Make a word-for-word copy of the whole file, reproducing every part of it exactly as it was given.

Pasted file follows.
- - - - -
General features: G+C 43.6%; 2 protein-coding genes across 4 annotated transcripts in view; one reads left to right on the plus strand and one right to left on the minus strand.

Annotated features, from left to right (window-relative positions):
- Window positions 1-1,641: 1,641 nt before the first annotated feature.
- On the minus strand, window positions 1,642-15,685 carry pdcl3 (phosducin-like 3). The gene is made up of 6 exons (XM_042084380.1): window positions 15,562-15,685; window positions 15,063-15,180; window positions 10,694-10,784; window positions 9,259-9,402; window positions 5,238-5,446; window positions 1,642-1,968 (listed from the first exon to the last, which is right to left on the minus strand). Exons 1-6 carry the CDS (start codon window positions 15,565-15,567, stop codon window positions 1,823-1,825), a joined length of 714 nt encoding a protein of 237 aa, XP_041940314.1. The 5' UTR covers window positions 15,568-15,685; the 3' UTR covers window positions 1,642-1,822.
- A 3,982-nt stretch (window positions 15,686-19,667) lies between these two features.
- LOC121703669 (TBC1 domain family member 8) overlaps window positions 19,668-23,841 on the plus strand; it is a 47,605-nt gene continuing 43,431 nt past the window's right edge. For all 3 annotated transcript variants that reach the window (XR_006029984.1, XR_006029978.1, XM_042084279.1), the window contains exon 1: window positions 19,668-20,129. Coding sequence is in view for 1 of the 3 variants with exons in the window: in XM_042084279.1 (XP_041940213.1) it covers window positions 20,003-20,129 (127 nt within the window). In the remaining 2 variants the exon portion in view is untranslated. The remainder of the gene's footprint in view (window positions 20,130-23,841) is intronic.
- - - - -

General features: G+C 43.6%; 2 protein-coding genes across 4 annotated transcripts in view; one reads left to right on the plus strand and one right to left on the minus strand.

Annotated features, from left to right (window-relative positions):
- Window positions 1-1,641: 1,641 nt before the first annotated feature.
- On the minus strand, window positions 1,642-15,685 carry pdcl3 (phosducin-like 3). The gene is made up of 6 exons (XM_042084380.1): window positions 15,562-15,685; window positions 15,063-15,180; window positions 10,694-10,784; window positions 9,259-9,402; window positions 5,238-5,446; window positions 1,642-1,968 (listed from the first exon to the last, which is right to left on the minus strand). Exons 1-6 carry the CDS (start codon window positions 15,565-15,567, stop codon window positions 1,823-1,825), a joined length of 714 nt encoding a protein of 237 aa, XP_041940314.1. The 5' UTR covers window positions 15,568-15,685; the 3' UTR covers window positions 1,642-1,822.
- A 3,982-nt stretch (window positions 15,686-19,667) lies between these two features.
- LOC121703669 (TBC1 domain family member 8) overlaps window positions 19,668-23,841 on the plus strand; it is a 47,605-nt gene continuing 43,431 nt past the window's right edge. For all 3 annotated transcript variants that reach the window (XR_006029984.1, XR_006029978.1, XM_042084279.1), the window contains exon 1: window positions 19,668-20,129. Coding sequence is in view for 1 of the 3 variants with exons in the window: in XM_042084279.1 (XP_041940213.1) it covers window positions 20,003-20,129 (127 nt within the window). In the remaining 2 variants the exon portion in view is untranslated. The remainder of the gene's footprint in view (window positions 20,130-23,841) is intronic.